And Galatians 3.28-29 says, “There is neither Jew nor Greek, there is neither slave nor free, there is neither male nor female; for you are all one in Christ Jesus. And if you are Christ’s, then you are Abraham’s seed, and heirs according to the promise.”
But we must also realize that God is God! He is the all-knowing, all-loving, all-powerful Creator of the Universe and everything in it, including us, and He gets to make the rules!
But if He is good—all the time—and if He loves us and calls us heirs along with men, (so much so that He tells our husbands in 1 Peter 3.7 that their prayers will be hindered if they don’t treat us as such), what does this passage mean?
First, God said to all of us, men and women, to be sure that everything we do points to Him and gives Him glory.
Therefore, whether you eat or drink, or whatever you do, do all to the glory of God (2 Cor. 10.31).
Modesty, Gold & Braided Hair
So let’s break down our 1 Timothy passage, beginning with “that the women adorn themselves in modest apparel, with propriety and moderation.” The word “adorn” here means to arrange. So, we should arrange ourselves so that our clothing and manner is modest and respectful. That doesn’t mean we must look drab or unattractive.
“… not with braided hair or gold or pearls or costly clothing, but, which is proper for women professing godliness, with good works.” In the time period in which Paul was writing women would weave gold and other jewelry into their hair in order to attract attention to themselves. Others would wear expensive clothing to show off their wealth. It wasn’t the specific hairstyle or the fact that the clothing was expensive, it was the attitude of the heart Paul was addressing.
Today we might say, “… not with tattoos or designer clothing …” Again, not legalistically saying tattoos or designer clothing are sinful, but what is the attitude of the heart? Where is the tattoo and to what is it designed to draw attention? Continue reading →
Chapter 30 contains one of the most descriptive pictures of the spiritual condition of the nation of Israel, followed by God’s amazing promise. It’s also a picture of our spiritual condition apart from Christ and the redemption He purchased for us at the cross. Think about each phrase as you reread it: Continue reading →
Jesus called Satan the father of lies and He warned the religious leaders of His day that they were listening to the wrong voice. In the garden Satan sold Eve a bill of goods and in Jeremiah’s day, he spoke through false prophets who told the people that the consequences of their sin wouldn’t be so bad. False teachers and false prophets are saying much the same thing today. Others may propagate lies because they are misinformed and listening to the wrong voice.
In the garden the serpent told Eve, “You will not surely die!” In other words, your disobedience won’t result in painful consequences.
As if to make His point that the devil is a liar, God recorded pages and pages of genealogy and after each name it says, “… and he died and was buried with his fathers.”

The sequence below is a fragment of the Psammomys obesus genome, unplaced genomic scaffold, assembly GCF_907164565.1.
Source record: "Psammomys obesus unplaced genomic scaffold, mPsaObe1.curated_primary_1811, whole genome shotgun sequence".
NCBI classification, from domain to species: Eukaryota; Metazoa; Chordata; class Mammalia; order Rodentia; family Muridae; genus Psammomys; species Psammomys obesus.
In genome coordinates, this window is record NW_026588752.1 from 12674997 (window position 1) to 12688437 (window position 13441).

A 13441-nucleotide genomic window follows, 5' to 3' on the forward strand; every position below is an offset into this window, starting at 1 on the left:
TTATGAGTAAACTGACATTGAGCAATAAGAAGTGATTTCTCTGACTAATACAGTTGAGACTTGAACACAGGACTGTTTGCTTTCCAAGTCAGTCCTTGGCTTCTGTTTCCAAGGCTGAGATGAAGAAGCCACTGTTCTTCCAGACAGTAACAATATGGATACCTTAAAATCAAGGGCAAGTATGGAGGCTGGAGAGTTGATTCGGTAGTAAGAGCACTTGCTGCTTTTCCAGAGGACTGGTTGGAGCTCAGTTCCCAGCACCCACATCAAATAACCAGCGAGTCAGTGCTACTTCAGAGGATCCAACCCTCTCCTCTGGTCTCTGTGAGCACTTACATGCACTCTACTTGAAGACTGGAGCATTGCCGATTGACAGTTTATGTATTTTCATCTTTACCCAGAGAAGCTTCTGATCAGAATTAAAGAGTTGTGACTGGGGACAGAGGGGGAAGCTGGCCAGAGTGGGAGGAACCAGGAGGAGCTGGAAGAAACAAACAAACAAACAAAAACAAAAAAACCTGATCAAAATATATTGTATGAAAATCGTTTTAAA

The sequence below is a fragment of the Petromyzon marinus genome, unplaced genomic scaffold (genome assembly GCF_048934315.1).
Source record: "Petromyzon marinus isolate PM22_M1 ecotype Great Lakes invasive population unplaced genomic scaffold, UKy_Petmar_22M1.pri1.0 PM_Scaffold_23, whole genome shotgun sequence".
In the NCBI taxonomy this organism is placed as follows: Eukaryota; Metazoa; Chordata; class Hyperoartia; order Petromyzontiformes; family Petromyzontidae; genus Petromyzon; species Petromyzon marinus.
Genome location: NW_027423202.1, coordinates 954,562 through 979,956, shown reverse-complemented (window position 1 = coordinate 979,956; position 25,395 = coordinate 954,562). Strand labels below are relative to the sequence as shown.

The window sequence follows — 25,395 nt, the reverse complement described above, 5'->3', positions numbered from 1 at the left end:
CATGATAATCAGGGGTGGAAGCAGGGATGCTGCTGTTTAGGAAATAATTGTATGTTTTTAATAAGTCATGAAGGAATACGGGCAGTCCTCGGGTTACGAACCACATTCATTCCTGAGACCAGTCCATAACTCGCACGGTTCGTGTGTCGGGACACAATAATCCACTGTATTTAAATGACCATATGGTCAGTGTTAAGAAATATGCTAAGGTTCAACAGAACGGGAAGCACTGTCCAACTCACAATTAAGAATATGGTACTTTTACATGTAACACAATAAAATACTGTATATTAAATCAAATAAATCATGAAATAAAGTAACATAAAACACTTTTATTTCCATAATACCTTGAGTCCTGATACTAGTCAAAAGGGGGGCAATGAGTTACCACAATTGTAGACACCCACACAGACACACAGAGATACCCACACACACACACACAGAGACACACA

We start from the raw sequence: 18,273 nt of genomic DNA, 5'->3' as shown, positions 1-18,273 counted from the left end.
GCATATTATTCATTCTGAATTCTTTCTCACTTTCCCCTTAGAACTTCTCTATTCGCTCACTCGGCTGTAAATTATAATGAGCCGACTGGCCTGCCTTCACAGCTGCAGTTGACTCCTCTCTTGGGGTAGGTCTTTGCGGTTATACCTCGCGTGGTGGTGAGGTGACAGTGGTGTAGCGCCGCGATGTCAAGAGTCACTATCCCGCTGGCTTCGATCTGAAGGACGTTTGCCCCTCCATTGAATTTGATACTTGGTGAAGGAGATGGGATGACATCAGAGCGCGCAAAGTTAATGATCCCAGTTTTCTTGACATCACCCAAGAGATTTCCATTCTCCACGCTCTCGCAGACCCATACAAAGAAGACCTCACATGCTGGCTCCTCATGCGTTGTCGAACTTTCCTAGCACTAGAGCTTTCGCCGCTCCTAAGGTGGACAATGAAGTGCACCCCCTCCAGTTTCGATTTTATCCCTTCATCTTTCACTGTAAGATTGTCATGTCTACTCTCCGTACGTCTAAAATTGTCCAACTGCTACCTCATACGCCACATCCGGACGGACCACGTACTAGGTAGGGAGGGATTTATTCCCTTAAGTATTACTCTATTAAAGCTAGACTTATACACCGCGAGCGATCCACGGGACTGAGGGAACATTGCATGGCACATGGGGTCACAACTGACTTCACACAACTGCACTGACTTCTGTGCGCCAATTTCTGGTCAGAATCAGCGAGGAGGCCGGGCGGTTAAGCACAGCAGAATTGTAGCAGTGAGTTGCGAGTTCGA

In Jeremiah’s day, false prophets told the people that the consequences of their sin wouldn’t be so bad, but it too, was a lie.
Today, the false prophets may not look as obvious, but they’re out there. They’re preachers and teachers. They’re counselors, psychologists and therapists. They’re teachers and university professors. They’re politicians and judges and activists and Planned Parenthood employees.
They Prophesy Falsely …
They prophesy falsely when they say, “The Bible isn’t all true. It’s just a book of myths.”
But God says:
Knowing this first, that no prophecy of Scripture is of any private interpretation,for prophecy never came by the will of man, but holy men of God spoke as they were moved by the Holy Spirit (2 Pet. 1.20-21).
All Scripture is given by inspiration of God, and is profitable for doctrine, for reproof, for correction, for instruction in righteousness (2 Tim. 3.16).
Or, when they say “Jesus was a good man, but not God.”
But Jesus said “I and My Father are one (Jn. 10.30).”
He can’t be both a good man and a liar.
Or, “Jesus loves everyone just the way you are. There’s no need to change.”
The time is fulfilled, and the kingdom of God is at hand. Repent, and believe in the gospel (Mk. 1.15).
They prophesy falsely every time they say to an unrepentant sinner, “You don’t need to feel guilty. You need to do what’s right for you.”
Guilt is not always a bad thing. Apart from Christ we’re all guilty, so guilty that the only remedy was for Jesus to die in our place! Often the guilt and consequences are the very things God uses to draw people to Himself.
2 Corinthians 7.9-10 says:
9 I now rejoice, not that you were made sorrowful, but that you were made sorrowful to the point of repentance; for you were made sorrowful according to the will of God, so that you might not suffer loss in anything through us. 10 For the sorrow that is according to the will of God produces a repentance without regret, leading to salvation, but the sorrow of the world produces death.
They prophesy falsely every time they say to a young woman, “You won’t suffer any problems as a result of this abortion.”
But to those who are self-seeking and do not obey the truth, but obey unrighteousness—indignation and wrath,9 tribulation and anguish, on every soul of man who does evil, of the Jew first and also of the Greek; 10 but glory, honor, and peace to everyone who works what is good (Rom. 2.8-10).
Or “Just accept who you are. You were born that way.”
We were all born sinners though we’re inclined to sin in different ways, but that’s precisely why we need a Savior.
And He died for all, that those who live should live no longer for themselves, but for Him who died for them and rose again (2 Cor. 5.15).
Therefore, if anyone is in Christ, he is a new creation; old things have passed away; behold, all things have become new (2 Cor. 5.17).